An abundance of seasonal songs may enthuse over all things merry, bright, happy and joyous during the holidays. However, the truth is that feelings of loneliness may be heightened at this time of year—particularly for older adults. Here’s a closer look at the phenomenon, along with caregiver tips aimed at helping seniors cope with holiday loneliness.
The 411 on Holiday Loneliness
For young children and full households, Christmas is filled with happy (if somewhat harried) hustle and bustle. For the elderly, empty nesters, and grieving people, the holidays can evoke very different feelings. As psychotherapist Joyce Marter, LCPC, told PsychCentral, “Many people feel tremendous pressure to be happy and socially connected” at Christmas. But when the reality falls short, feelings of loneliness and isolation can transpire.
And while the tendency may be to write off loneliness as a passing phase, it can have serious consequences. Says Psychology Today, “Loneliness is not only painful emotionally but it can have a devastating impact on one’s long-term psychological and physical health. Loneliness predisposes us to depression and increases our risk of Alzheimer’s disease, it suppresses our immune system functioning, it stresses our cardiovascular systems, and when chronic, it affects our very longevity.”
Four Tips for Managing Elder Loneliness
1. Schedule regular activities.
As Ross Rosenberg, M.Ed., LCPC, CADC, a national seminar trainer and psychotherapist who specializes in relationships, told PsychCentral, “Loneliness feeds on itself.” A change of scenery can work wonders for a solitary soul. Whether you arrange a shopping excursion, cook or prepare holiday cards together, or schedule a lunch date, you can help the elderly seniors feel engaged and positive.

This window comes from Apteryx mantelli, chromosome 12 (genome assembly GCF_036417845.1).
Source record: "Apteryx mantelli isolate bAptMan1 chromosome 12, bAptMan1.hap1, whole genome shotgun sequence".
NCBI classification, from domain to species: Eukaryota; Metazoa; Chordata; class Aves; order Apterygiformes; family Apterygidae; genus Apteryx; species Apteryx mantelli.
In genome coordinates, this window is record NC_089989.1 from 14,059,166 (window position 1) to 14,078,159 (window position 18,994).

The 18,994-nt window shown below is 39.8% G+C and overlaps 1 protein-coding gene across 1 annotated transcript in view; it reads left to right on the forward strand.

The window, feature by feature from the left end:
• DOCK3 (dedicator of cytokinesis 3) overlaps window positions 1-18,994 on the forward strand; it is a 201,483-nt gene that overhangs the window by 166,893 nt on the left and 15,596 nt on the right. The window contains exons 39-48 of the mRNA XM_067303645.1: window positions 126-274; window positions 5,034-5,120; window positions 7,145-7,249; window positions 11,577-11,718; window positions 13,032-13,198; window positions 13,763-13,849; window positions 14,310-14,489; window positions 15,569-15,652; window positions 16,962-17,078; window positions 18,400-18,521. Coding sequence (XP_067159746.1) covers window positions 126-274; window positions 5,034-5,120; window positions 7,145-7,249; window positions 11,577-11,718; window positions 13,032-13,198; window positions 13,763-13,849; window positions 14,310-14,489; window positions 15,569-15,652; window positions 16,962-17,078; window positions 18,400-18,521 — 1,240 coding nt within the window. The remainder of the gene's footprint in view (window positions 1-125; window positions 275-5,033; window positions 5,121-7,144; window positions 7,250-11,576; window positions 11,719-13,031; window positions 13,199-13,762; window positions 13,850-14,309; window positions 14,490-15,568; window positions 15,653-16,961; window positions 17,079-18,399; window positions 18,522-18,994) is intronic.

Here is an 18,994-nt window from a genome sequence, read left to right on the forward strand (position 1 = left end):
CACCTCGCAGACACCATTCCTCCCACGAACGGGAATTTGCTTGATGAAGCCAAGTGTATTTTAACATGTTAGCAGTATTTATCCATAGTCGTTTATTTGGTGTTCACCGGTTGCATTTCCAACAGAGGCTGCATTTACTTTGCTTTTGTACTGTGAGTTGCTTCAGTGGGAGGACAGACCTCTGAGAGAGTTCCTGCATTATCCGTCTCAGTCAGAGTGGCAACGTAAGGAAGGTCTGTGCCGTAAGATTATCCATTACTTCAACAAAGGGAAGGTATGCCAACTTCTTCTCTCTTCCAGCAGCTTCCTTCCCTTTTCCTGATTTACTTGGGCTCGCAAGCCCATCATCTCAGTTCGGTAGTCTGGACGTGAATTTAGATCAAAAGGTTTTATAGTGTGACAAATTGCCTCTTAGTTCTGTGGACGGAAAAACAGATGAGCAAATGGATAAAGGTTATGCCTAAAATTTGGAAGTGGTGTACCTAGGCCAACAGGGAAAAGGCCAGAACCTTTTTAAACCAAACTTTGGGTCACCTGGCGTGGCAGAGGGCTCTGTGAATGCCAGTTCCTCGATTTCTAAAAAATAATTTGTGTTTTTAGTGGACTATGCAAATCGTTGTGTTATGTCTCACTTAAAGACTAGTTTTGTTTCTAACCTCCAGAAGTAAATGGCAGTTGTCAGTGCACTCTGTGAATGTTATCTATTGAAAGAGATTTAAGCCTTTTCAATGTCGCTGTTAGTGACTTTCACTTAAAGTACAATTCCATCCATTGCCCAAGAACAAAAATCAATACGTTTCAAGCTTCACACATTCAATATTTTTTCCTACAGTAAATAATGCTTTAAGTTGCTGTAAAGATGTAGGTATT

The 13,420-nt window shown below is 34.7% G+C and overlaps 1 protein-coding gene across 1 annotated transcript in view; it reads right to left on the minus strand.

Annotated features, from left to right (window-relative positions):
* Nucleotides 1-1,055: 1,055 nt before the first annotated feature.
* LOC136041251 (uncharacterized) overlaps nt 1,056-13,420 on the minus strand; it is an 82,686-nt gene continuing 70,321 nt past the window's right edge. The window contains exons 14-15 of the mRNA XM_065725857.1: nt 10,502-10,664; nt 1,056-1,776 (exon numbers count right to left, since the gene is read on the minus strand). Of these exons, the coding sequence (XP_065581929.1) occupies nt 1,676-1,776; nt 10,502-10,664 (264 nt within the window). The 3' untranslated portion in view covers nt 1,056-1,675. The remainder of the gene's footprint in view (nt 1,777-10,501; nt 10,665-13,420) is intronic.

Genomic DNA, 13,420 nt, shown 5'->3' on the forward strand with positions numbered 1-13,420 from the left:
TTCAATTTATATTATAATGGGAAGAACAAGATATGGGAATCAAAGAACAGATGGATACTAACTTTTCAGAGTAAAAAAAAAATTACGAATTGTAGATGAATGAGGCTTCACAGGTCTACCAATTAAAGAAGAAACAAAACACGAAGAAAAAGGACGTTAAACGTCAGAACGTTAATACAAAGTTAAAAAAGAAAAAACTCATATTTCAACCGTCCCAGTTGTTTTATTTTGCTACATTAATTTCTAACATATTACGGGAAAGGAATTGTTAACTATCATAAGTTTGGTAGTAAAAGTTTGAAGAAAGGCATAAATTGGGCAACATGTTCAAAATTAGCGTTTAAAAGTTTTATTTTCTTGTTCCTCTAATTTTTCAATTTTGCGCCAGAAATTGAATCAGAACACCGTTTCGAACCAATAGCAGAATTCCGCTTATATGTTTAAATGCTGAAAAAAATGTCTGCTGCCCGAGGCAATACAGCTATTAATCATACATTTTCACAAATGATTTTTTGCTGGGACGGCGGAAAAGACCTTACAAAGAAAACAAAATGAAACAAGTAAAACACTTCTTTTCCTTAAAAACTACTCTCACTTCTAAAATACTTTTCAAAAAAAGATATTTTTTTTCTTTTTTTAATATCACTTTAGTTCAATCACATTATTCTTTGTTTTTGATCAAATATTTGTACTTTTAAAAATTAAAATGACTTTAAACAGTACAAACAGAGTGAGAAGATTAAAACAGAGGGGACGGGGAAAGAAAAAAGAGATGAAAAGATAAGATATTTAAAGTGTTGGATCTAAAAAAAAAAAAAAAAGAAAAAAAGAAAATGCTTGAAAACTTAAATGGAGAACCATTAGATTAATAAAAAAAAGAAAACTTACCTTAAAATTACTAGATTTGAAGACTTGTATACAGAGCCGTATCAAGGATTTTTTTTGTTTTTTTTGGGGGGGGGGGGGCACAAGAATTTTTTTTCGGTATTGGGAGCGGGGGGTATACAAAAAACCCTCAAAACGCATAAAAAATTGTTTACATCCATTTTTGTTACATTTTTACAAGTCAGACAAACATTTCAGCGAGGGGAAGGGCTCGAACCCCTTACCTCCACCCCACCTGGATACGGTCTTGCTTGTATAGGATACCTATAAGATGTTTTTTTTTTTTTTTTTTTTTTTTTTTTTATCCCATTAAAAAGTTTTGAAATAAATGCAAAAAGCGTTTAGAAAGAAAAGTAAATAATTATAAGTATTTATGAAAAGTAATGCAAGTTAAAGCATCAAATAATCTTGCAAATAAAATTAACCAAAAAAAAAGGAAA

While you're at it, encourage other relatives to reach out, as well. Even something as simple as sending a card can make a huge difference in the life of a lonely senior.
That being said, an excess of commitments can be overwhelming for older adults. Sticking to a routine and building in plenty of time for rest is also important. Not to mention that there is a difference between loneliness and alone time. Clarifies the Association of Psychological Science (APS), “Loneliness is not the same as solitude. Some people are just fine with being alone, and some even see solitude as an important path to spiritual growth.”
2. Honor their feelings.
Feelings of loneliness and isolation or normal at the holidays. Rather than writing off an aging loved one’s feelings as irrational or “wrong,” be supportive and empathetic. In fact, taking time to listen may be the best gift you can give this holiday season to help the elderly.
Additionally, some seniors may find solace in talking about memories from the past, while others may find that this process enhances feelings of grief. Follow your aging loved one’s lead in order to offer the best support.
3. Cultivate cross-generational connections.
"In those at either end of the life course—the young and the old—you find striking similarities. We live in a society that values adulthood, and in turn doing—productivity and ongoing activity. The young and the old share a different rhythm. It's one that focuses not only on doing, but on the power of being," says research, learning and social innovation group The Legacy Project.
In other words, seniors and children are a perfect fit. However, their interactions are often limited. The best part? Seniors don’t just benefit; they also contribute. If given the chance, older adults have plenty to teach to the next generation.
4. Look for danger signs.
According to research published in the academic journal, Psychology and Aging, loneliness is a specific risk factor for depression, which is not a normal part of the aging process. If a senior in your care is having persistent feelings of helplessness or hopelessness; has lost interest in usual activities and hobbies; and is struggling with eating, sleeping and functioning, he/she may have depression, a medical condition which can lead to suicide. Talk to his/her healthcare provider, who may refer you to a mental health professional.
One last thing to keep in mind? Loneliness at this time of year isn’t limited to care recipients. Caregivers are also vulnerable to isolation during the holidays. Applying these own strategies to your own life—while also building in time for critical self-care—can help you safeguard your own health and happiness this season.
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